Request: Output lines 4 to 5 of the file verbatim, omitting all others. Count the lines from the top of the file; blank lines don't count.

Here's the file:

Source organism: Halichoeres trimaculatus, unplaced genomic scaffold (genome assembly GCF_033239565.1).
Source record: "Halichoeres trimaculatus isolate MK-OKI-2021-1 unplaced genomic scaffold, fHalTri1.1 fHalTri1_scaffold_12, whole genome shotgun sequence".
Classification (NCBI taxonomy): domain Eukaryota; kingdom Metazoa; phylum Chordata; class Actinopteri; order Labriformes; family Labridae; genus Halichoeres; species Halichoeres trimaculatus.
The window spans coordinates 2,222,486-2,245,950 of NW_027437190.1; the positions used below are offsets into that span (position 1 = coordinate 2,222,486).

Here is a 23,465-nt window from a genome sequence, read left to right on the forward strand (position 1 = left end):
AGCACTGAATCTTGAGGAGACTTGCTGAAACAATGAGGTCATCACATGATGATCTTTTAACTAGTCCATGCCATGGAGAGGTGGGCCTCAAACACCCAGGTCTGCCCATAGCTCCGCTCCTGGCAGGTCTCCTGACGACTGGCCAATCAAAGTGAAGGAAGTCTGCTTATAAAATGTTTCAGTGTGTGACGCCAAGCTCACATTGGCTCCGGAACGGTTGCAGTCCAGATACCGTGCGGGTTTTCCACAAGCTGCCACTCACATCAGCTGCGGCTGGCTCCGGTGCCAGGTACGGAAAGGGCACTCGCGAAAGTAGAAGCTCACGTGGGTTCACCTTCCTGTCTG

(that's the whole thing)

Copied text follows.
The window spans coordinates 2,222,486-2,245,950 of NW_027437190.1; the positions used below are offsets into that span (position 1 = coordinate 2,222,486).

Here is a 23,465-nt window from a genome sequence, read left to right on the forward strand (position 1 = left end):